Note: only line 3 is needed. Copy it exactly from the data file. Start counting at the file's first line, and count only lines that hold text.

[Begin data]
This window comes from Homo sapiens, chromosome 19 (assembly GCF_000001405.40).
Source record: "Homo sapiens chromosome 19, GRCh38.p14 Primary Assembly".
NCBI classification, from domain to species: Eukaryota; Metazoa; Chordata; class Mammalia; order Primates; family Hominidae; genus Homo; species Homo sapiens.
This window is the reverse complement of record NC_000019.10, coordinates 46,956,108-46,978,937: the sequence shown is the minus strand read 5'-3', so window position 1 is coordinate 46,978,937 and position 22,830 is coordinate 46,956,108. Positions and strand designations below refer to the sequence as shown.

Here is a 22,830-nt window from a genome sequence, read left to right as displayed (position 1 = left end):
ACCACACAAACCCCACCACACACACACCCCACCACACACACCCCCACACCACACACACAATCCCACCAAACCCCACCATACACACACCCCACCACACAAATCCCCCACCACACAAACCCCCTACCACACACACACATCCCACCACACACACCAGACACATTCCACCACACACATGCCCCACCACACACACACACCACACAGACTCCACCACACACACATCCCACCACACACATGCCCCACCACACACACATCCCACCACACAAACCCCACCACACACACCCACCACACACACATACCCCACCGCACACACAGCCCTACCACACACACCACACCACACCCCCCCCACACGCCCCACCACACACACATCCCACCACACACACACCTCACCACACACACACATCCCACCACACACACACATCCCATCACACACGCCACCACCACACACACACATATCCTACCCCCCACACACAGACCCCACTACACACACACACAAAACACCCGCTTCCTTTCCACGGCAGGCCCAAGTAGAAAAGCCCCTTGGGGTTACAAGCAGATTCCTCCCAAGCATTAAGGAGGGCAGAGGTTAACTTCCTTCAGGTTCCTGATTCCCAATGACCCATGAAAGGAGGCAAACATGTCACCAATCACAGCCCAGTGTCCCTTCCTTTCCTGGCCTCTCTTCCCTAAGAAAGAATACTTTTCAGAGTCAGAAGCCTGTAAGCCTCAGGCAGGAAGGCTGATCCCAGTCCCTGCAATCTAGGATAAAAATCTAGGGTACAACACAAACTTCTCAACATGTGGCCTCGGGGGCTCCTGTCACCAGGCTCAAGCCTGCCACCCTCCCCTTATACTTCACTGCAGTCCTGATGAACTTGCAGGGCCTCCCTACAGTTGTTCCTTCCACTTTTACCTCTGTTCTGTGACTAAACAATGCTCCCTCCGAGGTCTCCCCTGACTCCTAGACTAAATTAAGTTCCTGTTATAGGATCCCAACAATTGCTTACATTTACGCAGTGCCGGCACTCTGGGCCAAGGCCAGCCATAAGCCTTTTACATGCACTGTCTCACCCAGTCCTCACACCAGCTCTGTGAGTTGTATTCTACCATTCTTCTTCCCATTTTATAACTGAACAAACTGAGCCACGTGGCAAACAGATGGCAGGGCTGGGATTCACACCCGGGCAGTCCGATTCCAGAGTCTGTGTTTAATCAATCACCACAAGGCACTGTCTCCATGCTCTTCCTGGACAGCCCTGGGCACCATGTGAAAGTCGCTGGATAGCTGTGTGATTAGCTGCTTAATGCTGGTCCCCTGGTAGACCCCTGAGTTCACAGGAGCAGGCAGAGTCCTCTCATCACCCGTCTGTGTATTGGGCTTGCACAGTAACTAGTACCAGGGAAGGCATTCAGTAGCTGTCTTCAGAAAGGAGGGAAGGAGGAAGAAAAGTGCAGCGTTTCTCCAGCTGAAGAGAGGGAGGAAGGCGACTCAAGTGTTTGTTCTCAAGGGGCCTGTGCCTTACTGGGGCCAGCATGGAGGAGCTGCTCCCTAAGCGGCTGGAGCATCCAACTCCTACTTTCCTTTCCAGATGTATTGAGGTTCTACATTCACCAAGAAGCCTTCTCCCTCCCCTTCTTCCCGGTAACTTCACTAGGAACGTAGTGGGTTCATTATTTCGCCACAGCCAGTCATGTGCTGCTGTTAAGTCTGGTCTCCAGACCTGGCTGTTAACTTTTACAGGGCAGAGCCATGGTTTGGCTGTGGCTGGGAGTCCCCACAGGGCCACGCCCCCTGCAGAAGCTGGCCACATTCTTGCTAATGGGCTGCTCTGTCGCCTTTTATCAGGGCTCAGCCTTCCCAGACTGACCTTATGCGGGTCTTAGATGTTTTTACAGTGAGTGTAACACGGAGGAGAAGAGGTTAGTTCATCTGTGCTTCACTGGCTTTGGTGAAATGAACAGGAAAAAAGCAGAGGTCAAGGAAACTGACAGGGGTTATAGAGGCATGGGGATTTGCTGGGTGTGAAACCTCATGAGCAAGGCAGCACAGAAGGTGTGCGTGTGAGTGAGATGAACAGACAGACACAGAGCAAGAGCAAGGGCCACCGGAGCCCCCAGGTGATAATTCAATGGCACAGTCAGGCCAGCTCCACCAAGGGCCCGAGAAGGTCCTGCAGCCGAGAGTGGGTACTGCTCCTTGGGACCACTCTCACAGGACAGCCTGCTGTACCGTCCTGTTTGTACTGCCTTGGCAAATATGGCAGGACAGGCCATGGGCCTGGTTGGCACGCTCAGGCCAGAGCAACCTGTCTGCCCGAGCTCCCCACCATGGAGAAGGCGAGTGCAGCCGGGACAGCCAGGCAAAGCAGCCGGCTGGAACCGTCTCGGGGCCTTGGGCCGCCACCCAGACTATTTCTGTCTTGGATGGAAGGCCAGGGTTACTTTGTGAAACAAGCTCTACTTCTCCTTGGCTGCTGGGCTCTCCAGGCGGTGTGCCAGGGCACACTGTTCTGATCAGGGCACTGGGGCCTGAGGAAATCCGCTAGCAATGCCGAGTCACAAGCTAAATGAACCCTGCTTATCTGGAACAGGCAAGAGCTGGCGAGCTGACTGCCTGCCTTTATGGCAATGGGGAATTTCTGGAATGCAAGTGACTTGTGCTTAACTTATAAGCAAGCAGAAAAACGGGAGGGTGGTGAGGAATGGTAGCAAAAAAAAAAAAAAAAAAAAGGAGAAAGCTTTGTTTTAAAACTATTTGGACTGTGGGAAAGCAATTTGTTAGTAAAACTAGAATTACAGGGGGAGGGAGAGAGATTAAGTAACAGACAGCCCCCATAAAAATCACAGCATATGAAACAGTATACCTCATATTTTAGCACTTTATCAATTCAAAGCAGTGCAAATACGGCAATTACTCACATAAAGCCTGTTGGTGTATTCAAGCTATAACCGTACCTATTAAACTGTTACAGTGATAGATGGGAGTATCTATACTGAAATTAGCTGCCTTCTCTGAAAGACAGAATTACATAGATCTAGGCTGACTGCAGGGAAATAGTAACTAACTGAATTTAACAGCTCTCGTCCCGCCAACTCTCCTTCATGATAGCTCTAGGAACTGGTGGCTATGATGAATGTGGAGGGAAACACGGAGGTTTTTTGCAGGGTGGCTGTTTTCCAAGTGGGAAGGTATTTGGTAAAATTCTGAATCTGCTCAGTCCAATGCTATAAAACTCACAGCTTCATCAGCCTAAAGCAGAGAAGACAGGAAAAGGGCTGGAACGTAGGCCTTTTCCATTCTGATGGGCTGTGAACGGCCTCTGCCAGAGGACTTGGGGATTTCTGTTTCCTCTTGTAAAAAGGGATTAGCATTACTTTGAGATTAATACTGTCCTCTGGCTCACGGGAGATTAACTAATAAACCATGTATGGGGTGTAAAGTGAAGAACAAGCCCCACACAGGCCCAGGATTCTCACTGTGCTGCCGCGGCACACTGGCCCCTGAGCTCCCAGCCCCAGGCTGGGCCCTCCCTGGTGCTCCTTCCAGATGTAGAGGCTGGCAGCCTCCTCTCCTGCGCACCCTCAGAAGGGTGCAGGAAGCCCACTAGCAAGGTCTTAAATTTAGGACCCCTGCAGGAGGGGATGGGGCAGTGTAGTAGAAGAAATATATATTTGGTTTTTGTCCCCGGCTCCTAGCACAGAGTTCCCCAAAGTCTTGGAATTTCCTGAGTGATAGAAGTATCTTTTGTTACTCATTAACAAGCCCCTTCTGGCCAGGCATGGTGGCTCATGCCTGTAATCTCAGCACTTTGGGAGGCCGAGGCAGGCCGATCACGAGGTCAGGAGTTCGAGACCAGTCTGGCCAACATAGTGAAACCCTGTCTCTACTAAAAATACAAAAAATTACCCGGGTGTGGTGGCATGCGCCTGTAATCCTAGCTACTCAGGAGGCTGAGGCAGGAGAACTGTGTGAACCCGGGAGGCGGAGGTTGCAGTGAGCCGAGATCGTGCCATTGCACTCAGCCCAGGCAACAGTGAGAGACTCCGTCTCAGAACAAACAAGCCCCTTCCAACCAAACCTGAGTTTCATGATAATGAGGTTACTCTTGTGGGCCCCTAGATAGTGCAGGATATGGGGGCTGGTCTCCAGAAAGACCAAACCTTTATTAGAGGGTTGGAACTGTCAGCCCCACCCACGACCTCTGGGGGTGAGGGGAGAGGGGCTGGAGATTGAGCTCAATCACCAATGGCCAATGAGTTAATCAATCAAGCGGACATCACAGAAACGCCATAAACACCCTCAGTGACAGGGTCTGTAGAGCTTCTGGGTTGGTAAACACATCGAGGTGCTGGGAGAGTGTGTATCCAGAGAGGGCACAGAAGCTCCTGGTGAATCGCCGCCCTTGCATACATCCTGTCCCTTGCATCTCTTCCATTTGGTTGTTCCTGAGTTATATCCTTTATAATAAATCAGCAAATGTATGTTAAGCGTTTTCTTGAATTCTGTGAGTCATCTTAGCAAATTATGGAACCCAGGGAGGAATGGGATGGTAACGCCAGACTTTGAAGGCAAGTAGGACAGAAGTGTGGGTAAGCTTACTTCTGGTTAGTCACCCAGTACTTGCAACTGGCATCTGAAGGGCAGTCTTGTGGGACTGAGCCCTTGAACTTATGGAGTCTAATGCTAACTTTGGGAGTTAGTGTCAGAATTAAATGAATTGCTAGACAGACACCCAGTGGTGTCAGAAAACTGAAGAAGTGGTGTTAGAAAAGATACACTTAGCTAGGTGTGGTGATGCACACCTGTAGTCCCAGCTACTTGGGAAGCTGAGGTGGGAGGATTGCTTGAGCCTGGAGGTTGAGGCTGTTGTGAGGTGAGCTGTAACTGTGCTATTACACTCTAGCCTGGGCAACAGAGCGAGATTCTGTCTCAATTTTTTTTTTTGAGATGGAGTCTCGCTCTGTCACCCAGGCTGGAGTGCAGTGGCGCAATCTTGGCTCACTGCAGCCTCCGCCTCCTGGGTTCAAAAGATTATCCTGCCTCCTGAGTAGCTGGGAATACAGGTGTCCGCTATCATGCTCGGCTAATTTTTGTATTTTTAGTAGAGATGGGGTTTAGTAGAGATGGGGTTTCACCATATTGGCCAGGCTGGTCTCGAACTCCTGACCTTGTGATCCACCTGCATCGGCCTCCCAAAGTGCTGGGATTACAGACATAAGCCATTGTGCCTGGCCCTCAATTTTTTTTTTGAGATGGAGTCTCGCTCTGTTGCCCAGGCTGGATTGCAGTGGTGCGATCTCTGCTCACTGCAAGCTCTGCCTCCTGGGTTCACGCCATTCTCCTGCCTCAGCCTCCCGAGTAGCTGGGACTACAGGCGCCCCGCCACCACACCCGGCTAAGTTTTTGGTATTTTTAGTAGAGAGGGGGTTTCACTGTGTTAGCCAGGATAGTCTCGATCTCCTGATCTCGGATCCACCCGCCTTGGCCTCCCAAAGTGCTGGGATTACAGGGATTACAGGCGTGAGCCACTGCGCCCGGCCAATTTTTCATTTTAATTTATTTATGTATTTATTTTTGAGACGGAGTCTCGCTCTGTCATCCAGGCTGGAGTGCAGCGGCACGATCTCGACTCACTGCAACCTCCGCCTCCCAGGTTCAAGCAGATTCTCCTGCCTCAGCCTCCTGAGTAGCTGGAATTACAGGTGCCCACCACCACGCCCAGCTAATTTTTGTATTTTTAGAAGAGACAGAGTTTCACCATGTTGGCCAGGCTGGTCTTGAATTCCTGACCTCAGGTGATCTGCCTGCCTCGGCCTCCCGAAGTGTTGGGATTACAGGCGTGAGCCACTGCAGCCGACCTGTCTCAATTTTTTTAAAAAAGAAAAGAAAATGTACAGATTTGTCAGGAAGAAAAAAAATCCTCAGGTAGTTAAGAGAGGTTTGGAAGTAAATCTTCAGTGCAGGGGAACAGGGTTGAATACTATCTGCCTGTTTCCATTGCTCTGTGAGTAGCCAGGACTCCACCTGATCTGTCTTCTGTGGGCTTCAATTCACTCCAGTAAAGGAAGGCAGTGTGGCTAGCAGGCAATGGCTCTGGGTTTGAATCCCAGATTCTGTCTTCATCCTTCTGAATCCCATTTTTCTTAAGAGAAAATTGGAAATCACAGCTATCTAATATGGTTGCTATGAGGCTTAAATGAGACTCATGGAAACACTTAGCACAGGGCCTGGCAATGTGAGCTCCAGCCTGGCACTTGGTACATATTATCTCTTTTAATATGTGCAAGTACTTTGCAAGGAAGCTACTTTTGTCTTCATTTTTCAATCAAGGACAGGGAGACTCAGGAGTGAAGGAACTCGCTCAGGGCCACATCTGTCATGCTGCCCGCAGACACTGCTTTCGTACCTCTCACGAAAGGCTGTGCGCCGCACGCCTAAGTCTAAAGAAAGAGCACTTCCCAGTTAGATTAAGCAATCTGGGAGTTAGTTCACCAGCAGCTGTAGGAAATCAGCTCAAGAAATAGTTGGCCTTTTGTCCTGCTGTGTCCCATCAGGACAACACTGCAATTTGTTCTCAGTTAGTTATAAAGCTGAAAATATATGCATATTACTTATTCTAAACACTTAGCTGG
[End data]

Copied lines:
NCBI classification, from domain to species: Eukaryota; Metazoa; Chordata; class Mammalia; order Primates; family Hominidae; genus Homo; species Homo sapiens.